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Mercy Mercy Mercy ideas.

Discussion in 'General Instruction [BG]' started by Jazz Ad, Aug 9, 2003.


  1. Jazz Ad

    Jazz Ad Mi la ré sol Gold Supporting Member Supporting Member

    I play the song with my band.

    The concept of the band is to play jazz and jazzrock songs and funkify them.

    I have the Cannonball Adderley version of the song.

    I find my bass line a bit too traditionnal.
    I'm looking for different visions of this song.
    Since it's a standard, there must be like a million takes available.

    Has anyone ideas ?
     
  2. Pacman

    Pacman Layin' Down Time Staff Member Gold Supporting Member

    Apr 1, 2000
    Omaha, Nebraska
    Endorsing Artist: Roscoe Guitars, DR Strings, Aguilar Amplification
    Jaco played a cut of it, and Marcus Miller played on the Crusaders version of it. Two funky approaches, yet totally different.
     
  3. Wrong Robot

    Wrong Robot Guest

    Apr 8, 2002
    I really like the Maceo Parker version.

    for me, that's the definitive Mercy Mercy Mercy.

    Played on a tuba :p
     
  4. Jazz Ad

    Jazz Ad Mi la ré sol Gold Supporting Member Supporting Member

    Thanks Pacman. I know Jaco's version.
    I'm looking for Miller's right now.

    Wait a minute. Maceo play it ?
    Which album ?
     
  5. Wrong Robot

    Wrong Robot Guest

    Apr 8, 2002
    Maceo plays it on the album southern Exposure.
     
  6. Jazz Ad

    Jazz Ad Mi la ré sol Gold Supporting Member Supporting Member

    Thanks. Interesting licks there.
    Ideas start flowing. :)
     
  7. Pacman

    Pacman Layin' Down Time Staff Member Gold Supporting Member

    Apr 1, 2000
    Omaha, Nebraska
    Endorsing Artist: Roscoe Guitars, DR Strings, Aguilar Amplification
    Marcus is on the Cursaders version of it, on Healing the Wounds.
     
  8. anyone wouldn't happen to have the music for this song? tabs or notation
     
  9. JimK

    JimK

    Dec 12, 1999
    We sometimes take turn this tune into a funky Samba over the Bb-Eb changes...
    (I think this tune is in the 1st LEGAL Real Book by Chuck Sher. It don't get much more basic than that!).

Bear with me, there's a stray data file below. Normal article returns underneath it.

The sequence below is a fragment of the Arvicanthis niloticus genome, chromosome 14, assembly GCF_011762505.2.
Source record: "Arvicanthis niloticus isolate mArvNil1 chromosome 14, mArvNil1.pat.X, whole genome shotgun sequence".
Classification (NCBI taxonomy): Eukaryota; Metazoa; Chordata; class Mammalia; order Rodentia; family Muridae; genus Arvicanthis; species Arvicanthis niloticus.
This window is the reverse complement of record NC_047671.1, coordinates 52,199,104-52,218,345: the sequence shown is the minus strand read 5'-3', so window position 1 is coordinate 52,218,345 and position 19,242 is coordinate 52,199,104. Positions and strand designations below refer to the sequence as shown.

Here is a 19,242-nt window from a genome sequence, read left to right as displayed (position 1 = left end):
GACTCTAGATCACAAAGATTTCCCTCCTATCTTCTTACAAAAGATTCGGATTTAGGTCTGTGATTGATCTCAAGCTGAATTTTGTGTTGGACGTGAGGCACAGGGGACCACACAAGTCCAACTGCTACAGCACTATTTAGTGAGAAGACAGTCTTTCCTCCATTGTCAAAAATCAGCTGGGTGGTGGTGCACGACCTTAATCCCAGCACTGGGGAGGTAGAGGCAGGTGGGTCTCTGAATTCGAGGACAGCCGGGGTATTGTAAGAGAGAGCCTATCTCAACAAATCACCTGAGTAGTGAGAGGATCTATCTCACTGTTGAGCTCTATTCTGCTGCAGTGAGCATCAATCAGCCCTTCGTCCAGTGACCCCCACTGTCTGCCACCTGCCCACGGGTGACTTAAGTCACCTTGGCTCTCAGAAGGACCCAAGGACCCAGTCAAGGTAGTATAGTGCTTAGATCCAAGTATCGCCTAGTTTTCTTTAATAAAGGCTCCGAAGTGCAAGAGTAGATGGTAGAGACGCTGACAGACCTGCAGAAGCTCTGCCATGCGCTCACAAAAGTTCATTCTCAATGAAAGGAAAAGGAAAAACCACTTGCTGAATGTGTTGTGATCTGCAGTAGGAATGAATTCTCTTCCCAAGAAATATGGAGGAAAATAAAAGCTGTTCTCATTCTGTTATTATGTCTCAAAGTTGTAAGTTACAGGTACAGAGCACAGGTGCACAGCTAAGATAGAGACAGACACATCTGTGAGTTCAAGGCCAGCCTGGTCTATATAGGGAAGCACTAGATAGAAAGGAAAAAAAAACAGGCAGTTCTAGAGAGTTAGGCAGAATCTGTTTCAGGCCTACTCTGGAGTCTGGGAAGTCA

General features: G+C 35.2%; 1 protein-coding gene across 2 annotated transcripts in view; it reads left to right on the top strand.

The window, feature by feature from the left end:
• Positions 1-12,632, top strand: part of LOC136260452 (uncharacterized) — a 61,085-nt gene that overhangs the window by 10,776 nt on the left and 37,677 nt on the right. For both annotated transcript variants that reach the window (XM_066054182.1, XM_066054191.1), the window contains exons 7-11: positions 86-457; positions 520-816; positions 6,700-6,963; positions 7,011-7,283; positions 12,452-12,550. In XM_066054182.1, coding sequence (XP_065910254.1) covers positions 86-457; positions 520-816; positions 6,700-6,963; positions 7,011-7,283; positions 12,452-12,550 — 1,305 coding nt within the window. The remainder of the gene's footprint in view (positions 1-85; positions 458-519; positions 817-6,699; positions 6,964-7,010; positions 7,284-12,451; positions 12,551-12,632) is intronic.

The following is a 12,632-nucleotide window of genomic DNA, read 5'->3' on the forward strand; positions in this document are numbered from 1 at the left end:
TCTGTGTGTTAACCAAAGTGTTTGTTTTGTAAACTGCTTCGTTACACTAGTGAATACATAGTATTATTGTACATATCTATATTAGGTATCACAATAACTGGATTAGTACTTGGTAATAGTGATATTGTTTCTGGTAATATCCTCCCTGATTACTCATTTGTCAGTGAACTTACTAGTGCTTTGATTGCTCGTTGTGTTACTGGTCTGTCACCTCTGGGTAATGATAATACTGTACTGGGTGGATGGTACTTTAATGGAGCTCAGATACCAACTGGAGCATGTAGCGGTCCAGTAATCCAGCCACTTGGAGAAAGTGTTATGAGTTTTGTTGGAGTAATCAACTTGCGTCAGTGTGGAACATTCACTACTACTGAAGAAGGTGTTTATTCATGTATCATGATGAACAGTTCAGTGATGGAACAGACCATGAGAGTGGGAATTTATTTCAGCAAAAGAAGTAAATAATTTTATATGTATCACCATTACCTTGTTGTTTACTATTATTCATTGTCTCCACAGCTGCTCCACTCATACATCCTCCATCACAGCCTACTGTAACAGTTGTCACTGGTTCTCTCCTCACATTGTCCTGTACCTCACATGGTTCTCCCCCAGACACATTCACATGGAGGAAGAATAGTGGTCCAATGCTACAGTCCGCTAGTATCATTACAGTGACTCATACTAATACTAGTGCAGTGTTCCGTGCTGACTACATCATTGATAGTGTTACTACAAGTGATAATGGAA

;)

    Has anyone heard the vocal version by The Buckinghams...the Top-40 band known for hits like "Kind Of A Drag"?
    ;)
     
  10. marc40a

    marc40a

    Mar 20, 2002
    Boston MA
    Jim K, I have heard it. I'm glad you mentioned it because it was bugging me.

    Which version came first, Zawinul's or the Buckingham's?
     
  11. Bruce Lindfield

    Bruce Lindfield Unprofessional TalkBass Contributor Gold Supporting Member

    The first version was by Cannonball Adderley's quintet!! ;)

    (which of course included Zawinul at the time)
     
  12. Bruce Lindfield

    Bruce Lindfield Unprofessional TalkBass Contributor Gold Supporting Member

    I think this is a problem tune to change - so, as you say in first 8 bars it's pretty to change the feel - but what do you do with the pedal Bb for 4 bars and then the whole thing tends to stop for the little run-ups to F - how do you break out of that?

    Also the form being 5 4-bar sections is a bit 'odd' and it it is very difficult to really relax and move into something else, as every time you come to the part I mentioned - Bb D Eb F - then nobody seem to know what else to do but that part of the melody?
     
  13. JimK

    JimK

    Dec 12, 1999
    Marc-
    Zawinul composed "Mercy"(I'm not sure who actually wrote The Buckinghams' lyrics).


    Bruce-
    Samba feel over the Bb-Eb changes ad nauseum(solos)...the pedal section brings the tune back to its original feel.
     
  14. Bruce Lindfield

    Bruce Lindfield Unprofessional TalkBass Contributor Gold Supporting Member

    That's what I presumed and is why I was trying to explain why it is difficult to change the feel for the whole tune.
     
  15. JFN

    JFN Supporting Member

    My jazz group from 5-6 years ago, in which I was actually the keyboard player, was a sax/keyboard/bass/drums quartet used do this by playing the head through, then the sax player would solo over the same progression as the head (several times). Next would come the keyboard solo. By that time the entire song progression would be getting a bit repetative so I would solo over only the Bb - Eb pregression. This allowed us to start low/quiet and slowly build the intensity during the solo. When my solo peaked and I was done, we would go on to the Bb pedal section and continue through the tune. Hope this helps.

    John
     
  16. JimK

    JimK

    Dec 12, 1999
    I believe it can be done.
    An 'exercise' of sorts-
    Example: Think how a band like, say, Fishbone, would cover this tune...and then go from there.
    ;)
     
  17. This is very interesting. I remember once I played it with a jazz band and was just given chord charts. I came up wiht a quarter, 2 swing eight, quarter, eighth, then eigth pickup+ fill method, and i thought it sounded fairly cool. A few months later, I was surprised to hear the song on the radio, and the bass player was doing something almost identical to what i was playing! the notes, the rythm, the little fill at the end. It was kinda disturbing how close it was.

    That just seemed like the natural way to play it. It's a bit strange that that happened though.
     
  18. Every version I've heard is fairly funky. Basic idea is dotted quarter, eigth, some mix of sixteenths and rests for the last two beats.

    I think it's cool to go to straight eigths on Bb for the buildup part. For the minor part at the end, it's hard to not just play the melody, then a bass fill at the end is usually the way to go.
     
  19. Mike Dimin

    Mike Dimin

    Dec 11, 1999
    Clinician: EA, Zon, Boomerang, TI. Author "The Art of Solo Bass"
    There is a cool version, done by the Dirty Dozen Brass Band with a real New Orleans second line feel - very cool (although it is Tuba not bass in the bottom)

    Mike